A rose is not just a rose, and neither is a grapefruit a grapefruit, a tangerine a tangerine, an orange an orange or a lemon a lemon.
For example, there are two “new” varieties of grapefruit now appearing with some regularity in local produce departments and growers markets--and that’s in addition to the well-known pink varieties.
* The pomelo, of course, is nothing new. Long grown in Indonesia, it is in fact the ancestor of our present-day grapefruit, which was developed after Dutch traders brought the pomelo to the Caribbean. The origin is reflected in the grapefruit’s various names: pamplemousse in French, Pampelmuse in German, pompelmo in Italian and pomelo in Spanish.
You’ll know a pomelo when you see it. It looks like an ordinary grapefruit on steroids, sometimes growing as big as a human head. Much of that volume is taken up by the white pith, of which it has an inordinate amount, making it perfect (in the opinion of the late British food writer Jane Grigson) for candying. The flesh of the pomelo is less juicy than the grapefruit’s but has much the same balance of sweet and tart.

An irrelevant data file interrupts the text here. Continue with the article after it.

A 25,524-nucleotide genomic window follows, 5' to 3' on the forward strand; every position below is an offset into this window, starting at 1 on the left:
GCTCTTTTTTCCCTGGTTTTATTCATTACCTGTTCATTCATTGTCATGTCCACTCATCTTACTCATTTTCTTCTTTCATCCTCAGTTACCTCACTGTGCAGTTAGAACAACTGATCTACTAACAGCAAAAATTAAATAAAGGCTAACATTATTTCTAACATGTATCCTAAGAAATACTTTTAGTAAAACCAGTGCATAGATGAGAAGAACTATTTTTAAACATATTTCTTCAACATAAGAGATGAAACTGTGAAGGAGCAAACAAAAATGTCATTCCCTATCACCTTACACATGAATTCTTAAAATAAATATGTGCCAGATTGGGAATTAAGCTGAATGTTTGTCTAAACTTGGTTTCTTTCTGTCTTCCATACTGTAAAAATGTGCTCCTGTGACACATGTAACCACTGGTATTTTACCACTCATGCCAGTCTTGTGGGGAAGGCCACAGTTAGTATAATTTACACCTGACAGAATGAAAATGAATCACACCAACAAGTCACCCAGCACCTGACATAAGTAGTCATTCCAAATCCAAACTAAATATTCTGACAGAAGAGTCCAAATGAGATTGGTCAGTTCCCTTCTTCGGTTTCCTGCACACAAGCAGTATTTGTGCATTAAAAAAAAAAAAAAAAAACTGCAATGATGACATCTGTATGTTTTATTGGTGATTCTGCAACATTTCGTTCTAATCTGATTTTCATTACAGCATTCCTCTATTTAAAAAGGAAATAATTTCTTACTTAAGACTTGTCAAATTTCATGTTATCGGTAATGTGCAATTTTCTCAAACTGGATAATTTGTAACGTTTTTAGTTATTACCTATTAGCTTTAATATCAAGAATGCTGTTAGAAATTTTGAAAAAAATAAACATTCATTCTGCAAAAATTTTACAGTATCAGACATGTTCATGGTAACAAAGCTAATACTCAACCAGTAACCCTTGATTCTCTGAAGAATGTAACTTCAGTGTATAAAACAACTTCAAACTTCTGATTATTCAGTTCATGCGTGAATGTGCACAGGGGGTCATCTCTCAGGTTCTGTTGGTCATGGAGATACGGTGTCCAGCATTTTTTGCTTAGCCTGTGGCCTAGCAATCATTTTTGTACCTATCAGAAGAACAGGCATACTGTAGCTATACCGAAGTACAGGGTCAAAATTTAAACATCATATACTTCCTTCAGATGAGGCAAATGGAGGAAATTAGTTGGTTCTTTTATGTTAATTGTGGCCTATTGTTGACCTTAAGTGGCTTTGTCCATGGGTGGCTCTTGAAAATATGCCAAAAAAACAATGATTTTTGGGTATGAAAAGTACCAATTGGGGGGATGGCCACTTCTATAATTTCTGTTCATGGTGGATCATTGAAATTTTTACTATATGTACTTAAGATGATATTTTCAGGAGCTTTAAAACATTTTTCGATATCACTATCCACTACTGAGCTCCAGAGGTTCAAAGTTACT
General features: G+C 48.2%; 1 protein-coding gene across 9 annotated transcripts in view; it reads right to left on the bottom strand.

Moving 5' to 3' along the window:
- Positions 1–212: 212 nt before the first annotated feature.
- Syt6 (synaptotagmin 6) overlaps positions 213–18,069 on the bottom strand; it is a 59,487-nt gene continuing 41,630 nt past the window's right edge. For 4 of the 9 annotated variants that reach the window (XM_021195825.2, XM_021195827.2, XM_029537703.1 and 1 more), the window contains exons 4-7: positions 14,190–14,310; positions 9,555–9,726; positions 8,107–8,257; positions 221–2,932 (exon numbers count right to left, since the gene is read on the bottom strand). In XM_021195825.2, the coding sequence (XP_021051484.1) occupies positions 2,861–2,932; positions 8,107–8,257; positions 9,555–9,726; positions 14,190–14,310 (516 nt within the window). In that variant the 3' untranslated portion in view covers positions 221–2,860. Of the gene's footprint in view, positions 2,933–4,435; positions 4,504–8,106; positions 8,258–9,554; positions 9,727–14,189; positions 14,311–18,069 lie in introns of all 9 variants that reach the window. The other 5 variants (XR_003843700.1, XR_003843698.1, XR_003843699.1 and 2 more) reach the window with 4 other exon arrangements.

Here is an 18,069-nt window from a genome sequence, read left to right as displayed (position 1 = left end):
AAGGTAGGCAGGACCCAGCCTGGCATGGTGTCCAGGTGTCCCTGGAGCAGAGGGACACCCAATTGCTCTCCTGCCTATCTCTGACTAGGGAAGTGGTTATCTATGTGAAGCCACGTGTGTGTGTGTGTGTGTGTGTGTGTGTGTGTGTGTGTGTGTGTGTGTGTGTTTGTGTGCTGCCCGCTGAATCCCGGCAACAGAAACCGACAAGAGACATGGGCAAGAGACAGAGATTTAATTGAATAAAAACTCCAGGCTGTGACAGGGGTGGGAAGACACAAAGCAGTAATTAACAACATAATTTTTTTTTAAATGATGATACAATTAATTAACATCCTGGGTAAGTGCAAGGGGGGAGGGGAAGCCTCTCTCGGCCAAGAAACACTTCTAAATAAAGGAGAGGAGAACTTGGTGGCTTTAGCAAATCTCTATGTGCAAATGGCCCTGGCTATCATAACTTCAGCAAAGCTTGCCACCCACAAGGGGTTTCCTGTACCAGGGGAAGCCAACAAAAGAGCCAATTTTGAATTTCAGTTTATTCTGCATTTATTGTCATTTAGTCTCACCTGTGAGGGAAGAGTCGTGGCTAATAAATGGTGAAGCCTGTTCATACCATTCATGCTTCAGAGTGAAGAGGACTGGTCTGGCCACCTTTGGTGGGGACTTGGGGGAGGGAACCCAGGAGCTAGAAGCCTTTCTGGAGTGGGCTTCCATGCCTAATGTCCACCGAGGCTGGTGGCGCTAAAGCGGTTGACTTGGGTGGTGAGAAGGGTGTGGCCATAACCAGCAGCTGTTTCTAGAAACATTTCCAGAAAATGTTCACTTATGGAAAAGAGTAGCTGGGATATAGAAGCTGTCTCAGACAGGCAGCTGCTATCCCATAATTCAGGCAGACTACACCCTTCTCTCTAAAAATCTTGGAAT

* The oro blanco grapefruit, on the other hand, is appreciated mostly for its sweetness. Think of it as a white “pink” grapefruit, though the taste is a bit more complex. It too has a thicker-than-normal rind.
* There’s been a lot of talk about honey tangerines (actually a turn-of-the-century American variety called Murcott) for the past couple of years, particularly in Asian markets. This year they’re showing up in stores in a big way. Deep-orange in color, they are extremely juicy and very sweet. Don’t be put off by surface scarring. Most honey tangerines are grown in Florida, and the high humidity makes the skin soft and extremely susceptible to damage; the fruit inside is not affected.
* Blood oranges--long a symbol of the Mediterranean--now are being grown commercially in California. They have dark-red flesh and juice and an intriguingly sweet, berry-like flavor.
* The Meyer lemon, a favorite California back-yard fruit, is showing up with some regularity at growers markets and even occasionally in better produce departments. The Meyer has a smoother and more delicate skin than the familiar Eureka lemon, and the juice is sweeter and spicier, almost like a cross between lemon and tangerine.